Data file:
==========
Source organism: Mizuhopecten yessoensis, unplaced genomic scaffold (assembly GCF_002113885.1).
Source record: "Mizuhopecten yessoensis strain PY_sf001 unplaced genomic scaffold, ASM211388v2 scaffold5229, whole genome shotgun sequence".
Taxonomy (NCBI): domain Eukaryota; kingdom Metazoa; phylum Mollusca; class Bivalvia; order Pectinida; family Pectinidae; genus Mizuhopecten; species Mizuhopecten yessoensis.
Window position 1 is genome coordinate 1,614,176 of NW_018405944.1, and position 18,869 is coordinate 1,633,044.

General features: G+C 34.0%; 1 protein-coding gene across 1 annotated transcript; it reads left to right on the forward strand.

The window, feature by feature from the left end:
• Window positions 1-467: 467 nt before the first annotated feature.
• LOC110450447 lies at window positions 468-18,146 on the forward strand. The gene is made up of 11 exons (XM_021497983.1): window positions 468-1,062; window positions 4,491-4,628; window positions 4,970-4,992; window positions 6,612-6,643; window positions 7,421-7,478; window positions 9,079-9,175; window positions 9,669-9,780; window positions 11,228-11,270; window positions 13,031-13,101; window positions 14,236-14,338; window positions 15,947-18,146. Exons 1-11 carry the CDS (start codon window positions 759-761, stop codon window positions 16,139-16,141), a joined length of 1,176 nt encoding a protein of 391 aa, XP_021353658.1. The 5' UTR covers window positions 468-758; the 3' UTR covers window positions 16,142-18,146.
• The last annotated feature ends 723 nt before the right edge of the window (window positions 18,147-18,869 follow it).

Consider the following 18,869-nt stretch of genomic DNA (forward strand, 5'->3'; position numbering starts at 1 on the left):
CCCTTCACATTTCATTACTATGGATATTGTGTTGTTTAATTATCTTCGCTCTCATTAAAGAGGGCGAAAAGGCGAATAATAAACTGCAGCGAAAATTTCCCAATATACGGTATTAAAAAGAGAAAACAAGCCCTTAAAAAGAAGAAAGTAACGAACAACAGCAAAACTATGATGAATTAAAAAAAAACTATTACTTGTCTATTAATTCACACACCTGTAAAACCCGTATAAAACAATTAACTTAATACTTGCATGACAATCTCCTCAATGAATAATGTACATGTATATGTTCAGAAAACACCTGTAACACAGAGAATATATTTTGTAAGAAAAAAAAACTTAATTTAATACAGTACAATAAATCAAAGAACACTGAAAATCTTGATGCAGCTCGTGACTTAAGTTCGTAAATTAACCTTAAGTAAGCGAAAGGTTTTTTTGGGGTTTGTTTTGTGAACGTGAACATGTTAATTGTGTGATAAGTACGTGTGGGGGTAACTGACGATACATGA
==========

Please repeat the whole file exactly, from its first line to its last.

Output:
Source organism: Mizuhopecten yessoensis, unplaced genomic scaffold (assembly GCF_002113885.1).
Source record: "Mizuhopecten yessoensis strain PY_sf001 unplaced genomic scaffold, ASM211388v2 scaffold5229, whole genome shotgun sequence".
Taxonomy (NCBI): domain Eukaryota; kingdom Metazoa; phylum Mollusca; class Bivalvia; order Pectinida; family Pectinidae; genus Mizuhopecten; species Mizuhopecten yessoensis.
Window position 1 is genome coordinate 1,614,176 of NW_018405944.1, and position 18,869 is coordinate 1,633,044.

General features: G+C 34.0%; 1 protein-coding gene across 1 annotated transcript; it reads left to right on the forward strand.

The window, feature by feature from the left end:
• Window positions 1-467: 467 nt before the first annotated feature.
• LOC110450447 lies at window positions 468-18,146 on the forward strand. The gene is made up of 11 exons (XM_021497983.1): window positions 468-1,062; window positions 4,491-4,628; window positions 4,970-4,992; window positions 6,612-6,643; window positions 7,421-7,478; window positions 9,079-9,175; window positions 9,669-9,780; window positions 11,228-11,270; window positions 13,031-13,101; window positions 14,236-14,338; window positions 15,947-18,146. Exons 1-11 carry the CDS (start codon window positions 759-761, stop codon window positions 16,139-16,141), a joined length of 1,176 nt encoding a protein of 391 aa, XP_021353658.1. The 5' UTR covers window positions 468-758; the 3' UTR covers window positions 16,142-18,146.
• The last annotated feature ends 723 nt before the right edge of the window (window positions 18,147-18,869 follow it).

Consider the following 18,869-nt stretch of genomic DNA (forward strand, 5'->3'; position numbering starts at 1 on the left):
CCCTTCACATTTCATTACTATGGATATTGTGTTGTTTAATTATCTTCGCTCTCATTAAAGAGGGCGAAAAGGCGAATAATAAACTGCAGCGAAAATTTCCCAATATACGGTATTAAAAAGAGAAAACAAGCCCTTAAAAAGAAGAAAGTAACGAACAACAGCAAAACTATGATGAATTAAAAAAAAACTATTACTTGTCTATTAATTCACACACCTGTAAAACCCGTATAAAACAATTAACTTAATACTTGCATGACAATCTCCTCAATGAATAATGTACATGTATATGTTCAGAAAACACCTGTAACACAGAGAATATATTTTGTAAGAAAAAAAAACTTAATTTAATACAGTACAATAAATCAAAGAACACTGAAAATCTTGATGCAGCTCGTGACTTAAGTTCGTAAATTAACCTTAAGTAAGCGAAAGGTTTTTTTGGGGTTTGTTTTGTGAACGTGAACATGTTAATTGTGTGATAAGTACGTGTGGGGGTAACTGACGATACATGA